Newswise — EMBARGOED UNTIL 10:34 A.M. EST, Monday, November 16, 2020, Cleveland: Cleveland Clinic researchers have found that cryoballoon ablation as the initial treatment for atrial fibrillation is more effective than current standard-of-care management using medications. The study was published today in the New England Journal of Medicine.

Atrial fibrillation is the most common type of heart rhythm disorder. The Centers for Disease Control and Prevention estimates it affects between 2.7 million and 6.1 million people in the United States. About 40 percent of patients with this condition have intermittent episodes of atrial fibrillation, called paroxysmal atrial fibrillation, which can eventually progress into persistent atrial fibrillation. Patients with atrial fibrillation are five- to seven-times more likely to have a stroke than the general population. Atrial fibrillation also can lead to heart failure.

Paroxysmal atrial fibrillation is typically first treated with anti-arrthythmic drugs; however, improvements in the safety and efficacy of ablation have led to increased interest in ablation as the initial therapy before using drugs. One of these ablation modalities is cryoballoon ablation in which the physician inserts a balloon filled with liquid nitrogen to freeze the heart tissue that is causing the irregular heartbeat.

The STOP AF FIRST trial studied 203 patients with paroxysmal atrial fibrillation, not previously treated with medications, over the course of a year at 24 sites across the U.S. The patients were randomized to receive cryoballoon catheter ablation or standard-of-care medications. At 12 months, 75 percent of the ablation patients were free from atrial fibrillation without additional treatment compared with 45 percent of the medication patients.

“Previous studies have shown success in using ablation early in atrial fibrillation patients, but this is the first to study ablation as the initial therapy early in the AF disease process and the results may signal a shift in how we think about treatment,” said Oussama Wazni, M.D., section head of electrophysiology and pacing at Cleveland Clinic and principal investigator of the study. “Earlier intervention with ablation may keep patients free from atrial fibrillation longer and prevent the disease from progressing into more persistent atrial fibrillation.”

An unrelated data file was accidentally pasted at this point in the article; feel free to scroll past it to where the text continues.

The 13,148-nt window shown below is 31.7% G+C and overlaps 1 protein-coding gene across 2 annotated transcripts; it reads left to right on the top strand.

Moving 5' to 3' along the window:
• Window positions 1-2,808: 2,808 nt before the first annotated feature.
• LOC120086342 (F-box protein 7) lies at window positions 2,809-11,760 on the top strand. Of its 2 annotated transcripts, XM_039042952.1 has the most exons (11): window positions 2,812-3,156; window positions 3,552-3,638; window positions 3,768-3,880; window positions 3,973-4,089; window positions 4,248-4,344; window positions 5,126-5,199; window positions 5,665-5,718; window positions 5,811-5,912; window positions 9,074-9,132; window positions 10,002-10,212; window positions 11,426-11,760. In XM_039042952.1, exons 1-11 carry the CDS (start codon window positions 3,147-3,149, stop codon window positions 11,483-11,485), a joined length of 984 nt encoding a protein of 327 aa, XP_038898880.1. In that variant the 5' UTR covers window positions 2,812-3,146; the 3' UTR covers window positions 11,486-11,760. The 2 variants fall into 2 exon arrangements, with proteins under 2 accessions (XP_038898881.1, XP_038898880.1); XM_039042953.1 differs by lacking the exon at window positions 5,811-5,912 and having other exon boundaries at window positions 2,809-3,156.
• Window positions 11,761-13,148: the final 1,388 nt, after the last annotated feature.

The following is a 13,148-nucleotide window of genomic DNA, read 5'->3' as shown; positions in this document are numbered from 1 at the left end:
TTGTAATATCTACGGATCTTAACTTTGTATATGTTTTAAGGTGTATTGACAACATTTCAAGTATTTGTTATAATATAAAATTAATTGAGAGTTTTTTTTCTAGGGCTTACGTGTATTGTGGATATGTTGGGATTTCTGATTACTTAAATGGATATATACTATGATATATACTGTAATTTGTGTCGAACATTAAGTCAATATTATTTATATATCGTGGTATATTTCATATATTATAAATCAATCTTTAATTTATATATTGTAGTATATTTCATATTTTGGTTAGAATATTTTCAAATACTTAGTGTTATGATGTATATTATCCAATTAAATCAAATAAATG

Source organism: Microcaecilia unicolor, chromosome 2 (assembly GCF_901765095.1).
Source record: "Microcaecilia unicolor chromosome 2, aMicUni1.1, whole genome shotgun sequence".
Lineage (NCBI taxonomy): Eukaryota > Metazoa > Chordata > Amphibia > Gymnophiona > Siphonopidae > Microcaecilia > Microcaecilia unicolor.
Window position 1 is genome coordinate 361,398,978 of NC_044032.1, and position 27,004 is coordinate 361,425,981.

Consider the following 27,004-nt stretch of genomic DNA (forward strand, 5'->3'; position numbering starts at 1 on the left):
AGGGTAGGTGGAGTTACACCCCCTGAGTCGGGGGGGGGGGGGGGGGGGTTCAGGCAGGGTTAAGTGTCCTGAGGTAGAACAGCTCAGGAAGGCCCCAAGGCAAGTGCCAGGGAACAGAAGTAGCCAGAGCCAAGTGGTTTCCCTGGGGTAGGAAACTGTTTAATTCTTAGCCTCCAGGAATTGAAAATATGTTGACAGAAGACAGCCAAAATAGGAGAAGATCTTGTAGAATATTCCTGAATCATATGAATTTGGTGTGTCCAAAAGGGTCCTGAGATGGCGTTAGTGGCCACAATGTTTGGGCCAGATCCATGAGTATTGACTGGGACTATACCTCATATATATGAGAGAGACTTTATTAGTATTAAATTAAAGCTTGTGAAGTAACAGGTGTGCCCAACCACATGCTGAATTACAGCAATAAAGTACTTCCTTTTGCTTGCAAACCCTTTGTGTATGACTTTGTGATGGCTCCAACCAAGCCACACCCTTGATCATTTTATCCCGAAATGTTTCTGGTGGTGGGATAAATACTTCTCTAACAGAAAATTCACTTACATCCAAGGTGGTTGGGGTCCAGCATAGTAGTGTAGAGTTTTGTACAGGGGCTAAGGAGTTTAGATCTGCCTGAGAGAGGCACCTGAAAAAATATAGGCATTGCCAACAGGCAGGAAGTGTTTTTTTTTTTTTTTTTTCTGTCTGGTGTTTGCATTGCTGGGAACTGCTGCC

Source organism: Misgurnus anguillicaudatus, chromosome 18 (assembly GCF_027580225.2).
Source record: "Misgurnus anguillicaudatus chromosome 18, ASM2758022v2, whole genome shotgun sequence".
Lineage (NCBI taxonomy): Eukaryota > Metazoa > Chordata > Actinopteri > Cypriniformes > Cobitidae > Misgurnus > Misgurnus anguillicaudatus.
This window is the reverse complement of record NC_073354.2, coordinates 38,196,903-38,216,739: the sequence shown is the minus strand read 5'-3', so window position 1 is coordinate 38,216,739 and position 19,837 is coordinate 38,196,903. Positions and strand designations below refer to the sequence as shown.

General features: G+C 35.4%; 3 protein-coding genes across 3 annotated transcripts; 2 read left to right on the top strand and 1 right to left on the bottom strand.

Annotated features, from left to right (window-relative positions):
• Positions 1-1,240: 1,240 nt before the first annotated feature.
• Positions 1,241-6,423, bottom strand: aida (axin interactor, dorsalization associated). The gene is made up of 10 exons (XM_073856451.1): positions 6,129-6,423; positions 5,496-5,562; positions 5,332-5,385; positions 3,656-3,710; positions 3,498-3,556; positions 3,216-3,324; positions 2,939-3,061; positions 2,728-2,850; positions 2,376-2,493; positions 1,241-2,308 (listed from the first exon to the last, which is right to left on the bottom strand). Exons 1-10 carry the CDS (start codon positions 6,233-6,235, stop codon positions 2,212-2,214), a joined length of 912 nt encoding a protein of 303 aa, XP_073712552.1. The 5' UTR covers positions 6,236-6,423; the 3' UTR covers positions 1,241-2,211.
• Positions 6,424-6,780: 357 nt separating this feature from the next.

The use of the cryoballoon catheter ablation also was very safe with only two primary safety events (1.9 percent) observed.

The study was sponsored by Medtronic, a maker of the cryoballoon ablation catheter. All analyses were independently confirmed by the Cleveland Clinic Center for Clinical Research.


About Cleveland Clinic

Cleveland Clinic is a nonprofit multispecialty academic medical center that integrates clinical and hospital care with research and education. Located in Cleveland, Ohio, it was founded in 1921 by four renowned physicians with a vision of providing outstanding patient care based upon the principles of cooperation, compassion and innovation. Cleveland Clinic has pioneered many medical breakthroughs, including coronary artery bypass surgery and the first face transplant in the United States. U.S. News & World Report consistently names Cleveland Clinic as one of the nation’s best hospitals in its annual “America’s Best Hospitals” survey. Among Cleveland Clinic’s 67,554 employees worldwide are more than 4,520 salaried physicians and researchers, and 17,000 registered nurses and advanced practice providers, representing 140 medical specialties and subspecialties. Cleveland Clinic is a 6,026-bed health system that includes a 165-acre main campus near downtown Cleveland, 18 hospitals, more than 220 outpatient facilities, and locations in southeast Florida; Las Vegas, Nevada; Toronto, Canada; Abu Dhabi, UAE; and London, England. In 2019, there were 9.8 million total outpatient visits, 309,000 hospital admissions and observations, and 255,000 surgical cases throughout Cleveland Clinic’s health system. Patients came for treatment from every state and 185 countries. Visit us at Follow us at News and resources available at


Editor’s Note: Cleveland Clinic News Service is available to provide broadcast-quality interviews and B-roll upon request.